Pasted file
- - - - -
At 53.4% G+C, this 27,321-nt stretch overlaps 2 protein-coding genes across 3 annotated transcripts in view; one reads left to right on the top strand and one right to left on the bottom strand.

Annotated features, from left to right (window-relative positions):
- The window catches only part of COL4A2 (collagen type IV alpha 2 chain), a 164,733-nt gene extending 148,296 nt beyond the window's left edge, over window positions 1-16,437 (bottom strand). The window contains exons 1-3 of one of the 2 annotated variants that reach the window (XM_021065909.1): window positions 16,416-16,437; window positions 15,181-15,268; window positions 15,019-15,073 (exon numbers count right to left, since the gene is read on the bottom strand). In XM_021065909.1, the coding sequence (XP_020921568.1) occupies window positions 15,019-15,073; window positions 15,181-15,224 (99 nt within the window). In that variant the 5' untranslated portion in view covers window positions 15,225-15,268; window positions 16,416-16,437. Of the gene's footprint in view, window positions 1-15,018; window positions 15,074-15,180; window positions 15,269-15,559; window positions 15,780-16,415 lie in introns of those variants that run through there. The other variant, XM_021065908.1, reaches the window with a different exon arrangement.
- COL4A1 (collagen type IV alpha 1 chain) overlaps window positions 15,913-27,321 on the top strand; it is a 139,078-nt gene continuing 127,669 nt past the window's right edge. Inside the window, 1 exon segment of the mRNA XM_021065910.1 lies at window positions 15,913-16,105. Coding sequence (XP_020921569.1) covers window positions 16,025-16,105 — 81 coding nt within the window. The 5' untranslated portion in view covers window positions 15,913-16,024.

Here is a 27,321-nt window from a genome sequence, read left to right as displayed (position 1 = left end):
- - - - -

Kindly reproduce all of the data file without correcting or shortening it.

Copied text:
At 53.4% G+C, this 27,321-nt stretch overlaps 2 protein-coding genes across 3 annotated transcripts in view; one reads left to right on the top strand and one right to left on the bottom strand.

Annotated features, from left to right (window-relative positions):
- The window catches only part of COL4A2 (collagen type IV alpha 2 chain), a 164,733-nt gene extending 148,296 nt beyond the window's left edge, over window positions 1-16,437 (bottom strand). The window contains exons 1-3 of one of the 2 annotated variants that reach the window (XM_021065909.1): window positions 16,416-16,437; window positions 15,181-15,268; window positions 15,019-15,073 (exon numbers count right to left, since the gene is read on the bottom strand). In XM_021065909.1, the coding sequence (XP_020921568.1) occupies window positions 15,019-15,073; window positions 15,181-15,224 (99 nt within the window). In that variant the 5' untranslated portion in view covers window positions 15,225-15,268; window positions 16,416-16,437. Of the gene's footprint in view, window positions 1-15,018; window positions 15,074-15,180; window positions 15,269-15,559; window positions 15,780-16,415 lie in introns of those variants that run through there. The other variant, XM_021065908.1, reaches the window with a different exon arrangement.
- COL4A1 (collagen type IV alpha 1 chain) overlaps window positions 15,913-27,321 on the top strand; it is a 139,078-nt gene continuing 127,669 nt past the window's right edge. Inside the window, 1 exon segment of the mRNA XM_021065910.1 lies at window positions 15,913-16,105. Coding sequence (XP_020921569.1) covers window positions 16,025-16,105 — 81 coding nt within the window. The 5' untranslated portion in view covers window positions 15,913-16,024.

Here is a 27,321-nt window from a genome sequence, read left to right as displayed (position 1 = left end):